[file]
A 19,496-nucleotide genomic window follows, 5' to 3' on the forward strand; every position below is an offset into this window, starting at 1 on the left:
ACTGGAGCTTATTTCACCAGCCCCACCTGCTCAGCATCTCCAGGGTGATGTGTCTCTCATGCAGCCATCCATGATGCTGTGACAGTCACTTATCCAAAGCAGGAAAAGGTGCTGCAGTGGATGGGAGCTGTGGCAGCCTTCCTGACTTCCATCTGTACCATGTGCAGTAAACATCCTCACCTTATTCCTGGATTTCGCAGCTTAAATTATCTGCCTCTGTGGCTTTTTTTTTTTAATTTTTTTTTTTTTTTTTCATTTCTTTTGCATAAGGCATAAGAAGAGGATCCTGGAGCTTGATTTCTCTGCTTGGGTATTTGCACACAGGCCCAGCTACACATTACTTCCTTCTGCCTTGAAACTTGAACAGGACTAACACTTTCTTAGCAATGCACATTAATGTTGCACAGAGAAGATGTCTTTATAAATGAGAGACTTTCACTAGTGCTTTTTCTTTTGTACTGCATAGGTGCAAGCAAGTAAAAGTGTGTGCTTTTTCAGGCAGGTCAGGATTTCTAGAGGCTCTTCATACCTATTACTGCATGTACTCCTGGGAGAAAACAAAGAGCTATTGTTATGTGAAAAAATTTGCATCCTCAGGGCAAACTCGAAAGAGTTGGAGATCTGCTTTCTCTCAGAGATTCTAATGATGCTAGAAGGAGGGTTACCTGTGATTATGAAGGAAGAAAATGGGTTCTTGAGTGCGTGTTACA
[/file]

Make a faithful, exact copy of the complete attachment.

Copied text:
A 19,496-nucleotide genomic window follows, 5' to 3' on the forward strand; every position below is an offset into this window, starting at 1 on the left:
ACTGGAGCTTATTTCACCAGCCCCACCTGCTCAGCATCTCCAGGGTGATGTGTCTCTCATGCAGCCATCCATGATGCTGTGACAGTCACTTATCCAAAGCAGGAAAAGGTGCTGCAGTGGATGGGAGCTGTGGCAGCCTTCCTGACTTCCATCTGTACCATGTGCAGTAAACATCCTCACCTTATTCCTGGATTTCGCAGCTTAAATTATCTGCCTCTGTGGCTTTTTTTTTTTAATTTTTTTTTTTTTTTTTCATTTCTTTTGCATAAGGCATAAGAAGAGGATCCTGGAGCTTGATTTCTCTGCTTGGGTATTTGCACACAGGCCCAGCTACACATTACTTCCTTCTGCCTTGAAACTTGAACAGGACTAACACTTTCTTAGCAATGCACATTAATGTTGCACAGAGAAGATGTCTTTATAAATGAGAGACTTTCACTAGTGCTTTTTCTTTTGTACTGCATAGGTGCAAGCAAGTAAAAGTGTGTGCTTTTTCAGGCAGGTCAGGATTTCTAGAGGCTCTTCATACCTATTACTGCATGTACTCCTGGGAGAAAACAAAGAGCTATTGTTATGTGAAAAAATTTGCATCCTCAGGGCAAACTCGAAAGAGTTGGAGATCTGCTTTCTCTCAGAGATTCTAATGATGCTAGAAGGAGGGTTACCTGTGATTATGAAGGAAGAAAATGGGTTCTTGAGTGCGTGTTACA